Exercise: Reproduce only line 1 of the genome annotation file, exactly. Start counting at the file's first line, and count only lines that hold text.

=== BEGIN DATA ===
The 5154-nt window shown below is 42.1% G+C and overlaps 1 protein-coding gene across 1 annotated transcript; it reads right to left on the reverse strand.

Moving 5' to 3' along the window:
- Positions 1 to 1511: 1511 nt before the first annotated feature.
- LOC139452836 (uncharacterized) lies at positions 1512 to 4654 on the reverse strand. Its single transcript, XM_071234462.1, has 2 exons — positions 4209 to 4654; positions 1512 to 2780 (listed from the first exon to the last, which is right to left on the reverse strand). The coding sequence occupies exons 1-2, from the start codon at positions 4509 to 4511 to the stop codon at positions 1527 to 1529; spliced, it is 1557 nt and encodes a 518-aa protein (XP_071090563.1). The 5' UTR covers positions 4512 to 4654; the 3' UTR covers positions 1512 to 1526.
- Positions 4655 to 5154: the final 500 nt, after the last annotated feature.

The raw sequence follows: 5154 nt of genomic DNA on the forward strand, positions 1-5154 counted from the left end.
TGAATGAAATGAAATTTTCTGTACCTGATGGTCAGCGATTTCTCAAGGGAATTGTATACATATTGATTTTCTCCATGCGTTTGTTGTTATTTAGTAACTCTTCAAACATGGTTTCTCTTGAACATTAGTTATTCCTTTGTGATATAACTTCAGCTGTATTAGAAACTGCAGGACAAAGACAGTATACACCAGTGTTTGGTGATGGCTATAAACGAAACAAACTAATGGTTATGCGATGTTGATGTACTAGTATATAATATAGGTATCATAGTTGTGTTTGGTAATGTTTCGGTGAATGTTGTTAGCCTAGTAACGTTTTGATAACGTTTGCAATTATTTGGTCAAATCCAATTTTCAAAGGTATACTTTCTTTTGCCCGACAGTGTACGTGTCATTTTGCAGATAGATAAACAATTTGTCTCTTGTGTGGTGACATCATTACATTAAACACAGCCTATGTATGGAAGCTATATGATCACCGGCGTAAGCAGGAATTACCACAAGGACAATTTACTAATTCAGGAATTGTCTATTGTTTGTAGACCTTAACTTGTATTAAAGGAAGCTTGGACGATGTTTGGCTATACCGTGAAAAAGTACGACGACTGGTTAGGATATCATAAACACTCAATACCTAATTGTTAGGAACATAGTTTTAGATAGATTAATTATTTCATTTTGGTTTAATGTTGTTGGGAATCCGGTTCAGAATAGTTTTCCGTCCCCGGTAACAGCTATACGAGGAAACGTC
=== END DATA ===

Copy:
The 5154-nt window shown below is 42.1% G+C and overlaps 1 protein-coding gene across 1 annotated transcript; it reads right to left on the reverse strand.